Reasons …. Who Needs Reasons?

Notwithstanding the considerable amount of the Parliamentary time currently being spent on Brexit, the Secretary of State for Housing, Communities and Local Government has still found space to issue a Written Ministerial Statement (WMS) on 26 March 2019 in which he announced that he will no longer give reasons for calling-in or declining to call-in planning applications. A copy of the statement can be found here.

Regardless of upon which side of the planning fence you sit, this is unlikely to be welcome news. But, perhaps the Minister had something else in mind …

Theirs not to reason why,

Theirs but to do and die

Alfred, Lord Tennyson – The Charge of the Light Brigade

The power to call-in planning applications under s77 Town and Country Planning Act 1990 gives the Secretary of State a wide discretion in his decision-making. In 2001, the then Government announced that it would give reasons for decisions to call-in or not to call-in planning applications “in the interests of transparency, good administration and best practice”. This practice was confirmed in March 2010 and no change was made when the policy criteria for calling-in was amended by WMS in October 2012.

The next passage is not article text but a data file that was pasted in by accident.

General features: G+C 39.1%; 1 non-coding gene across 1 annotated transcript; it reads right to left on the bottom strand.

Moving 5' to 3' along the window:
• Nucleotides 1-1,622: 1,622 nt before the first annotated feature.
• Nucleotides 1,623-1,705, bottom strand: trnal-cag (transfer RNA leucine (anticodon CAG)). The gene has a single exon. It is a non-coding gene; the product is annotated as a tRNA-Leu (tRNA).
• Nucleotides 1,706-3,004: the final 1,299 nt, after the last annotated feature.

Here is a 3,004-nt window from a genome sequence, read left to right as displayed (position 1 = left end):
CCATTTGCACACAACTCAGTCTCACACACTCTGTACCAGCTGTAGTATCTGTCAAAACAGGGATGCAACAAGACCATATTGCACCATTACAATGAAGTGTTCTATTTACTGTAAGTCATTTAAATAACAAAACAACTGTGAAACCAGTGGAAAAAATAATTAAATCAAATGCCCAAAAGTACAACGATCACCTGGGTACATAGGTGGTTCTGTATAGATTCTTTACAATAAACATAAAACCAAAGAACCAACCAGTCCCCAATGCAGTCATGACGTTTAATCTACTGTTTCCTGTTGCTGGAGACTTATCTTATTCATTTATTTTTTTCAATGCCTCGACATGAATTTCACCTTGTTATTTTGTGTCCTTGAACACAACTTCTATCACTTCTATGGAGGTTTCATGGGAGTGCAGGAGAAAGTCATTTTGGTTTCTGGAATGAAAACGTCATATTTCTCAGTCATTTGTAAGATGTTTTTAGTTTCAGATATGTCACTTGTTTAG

The latest WMS is the, perhaps not entirely unexpected, fall-out from the case of Save Britain’s Heritage v Secretary of Statement for Communities and Local Government and others [2018] EWCA Civ 2137 in which Save successfully argued that under existing policy ministers were obliged to give reasons when they decline to call in planning applications. The Secretary of State’s position was that, at some unknown date early in 2014, a decision had been taken not to give reasons for decisions declining to call in an application and that, since then, such decision letters have been issued without giving reasons. Even leaving aside that this change in policy was not communicated to the wider public, it transpired that no-nobody in the Department recalled or had in mind the unequivocal promise made in 2001 (and repeated in 2010) – it had been forgotten.

Transparency, good administration and best practice be damned.


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